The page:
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May 28, 2014 Practice Points

New Civil Rights Guidance for Charter Schools

By Jessalyn Schwartz

On May 14, 2014, the Department of Education's Office for Civil Rights (OCR) sent a letter to education and child-focused professionals to provide guidance surrounding charter schools and federal civil rights law, stressing their commitment to high-quality charter schools. The publication discusses Title VI of the Civil Rights Act of 1964, prohibiting discrimination based on race, color, or natural origin; Title IX of Educational Amendments of 1972, which prohibits discrimination based on gender, and Section 504 of the Rehabilitation Act of 1973, along with Title II of the Americans with Disabilities Act, prohibiting discrimination of persons with disabilities. The letter stresses that these federal laws apply to charter schools regardless of whether they receive federal funding, and that additional requirements may be imposed on charter schools that receive funds through the Department of Education's grant programs.

The guidance goes on to discuss that charter schools may not discriminate in admissions practices and must utilize neutral criteria to determine eligibility. Parents who are not primarily English-speaking must be provided with information about the school and the admissions process via interpreter or translation services, and parents with disabilities must be communicated with in a proper manner. Affirmative steps must be taken for students who are English language learners, including effective identification and instruction practices.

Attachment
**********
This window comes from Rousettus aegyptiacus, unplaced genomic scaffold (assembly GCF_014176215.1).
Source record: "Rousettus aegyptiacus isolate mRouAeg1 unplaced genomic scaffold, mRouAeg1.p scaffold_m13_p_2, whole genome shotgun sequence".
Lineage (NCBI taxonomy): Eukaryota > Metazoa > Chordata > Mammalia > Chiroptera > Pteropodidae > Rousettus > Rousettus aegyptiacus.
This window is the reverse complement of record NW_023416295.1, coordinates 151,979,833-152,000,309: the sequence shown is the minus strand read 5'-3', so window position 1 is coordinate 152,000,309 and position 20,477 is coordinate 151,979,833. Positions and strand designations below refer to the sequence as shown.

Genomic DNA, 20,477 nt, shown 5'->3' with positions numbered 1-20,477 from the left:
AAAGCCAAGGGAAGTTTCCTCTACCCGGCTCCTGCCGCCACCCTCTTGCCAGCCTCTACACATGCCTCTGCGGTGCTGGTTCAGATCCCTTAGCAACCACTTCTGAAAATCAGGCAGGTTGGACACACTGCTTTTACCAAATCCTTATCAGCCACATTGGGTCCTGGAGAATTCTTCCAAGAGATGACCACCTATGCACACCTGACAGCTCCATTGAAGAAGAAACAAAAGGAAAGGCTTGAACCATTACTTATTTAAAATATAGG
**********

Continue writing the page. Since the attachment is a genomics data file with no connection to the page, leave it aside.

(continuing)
If there is a desegregation plan in place, either by the state or federal government, the school's actions must be consistent with that plan. Schools may voluntarily elect to promote diversity, using race-neutral approaches, such as targeting specific media outlets, community groups, or socioeconomic criteria. If these methods are shown to be unworkable or ineffective, race-based approaches may be used if they focus on location of students or the school rather than on the race of individual students. Additionally, each student must be provided with a free, appropriate public education (FAPE) under Section 504 of the Rehabilitation Act, and all disciplinary policies must be enforced in a nondiscriminatory manner.

If parents, professionals, or community members have questions about the civil rights laws governing charter schools or related issues, they are encouraged to contact their local Office of Civil Rights branch. Information may be found by emailing [email protected] or by calling 800.421.3481.

Keywords: litigation, children's rights, charter schools, admission policies, discriminatory, civil rights laws, federal law, Department of Education's Office for Civil Rights

Jessalyn Schwartz is a member of the ABA Children and the Law Advisory Task Force in Boston, Massachusetts.

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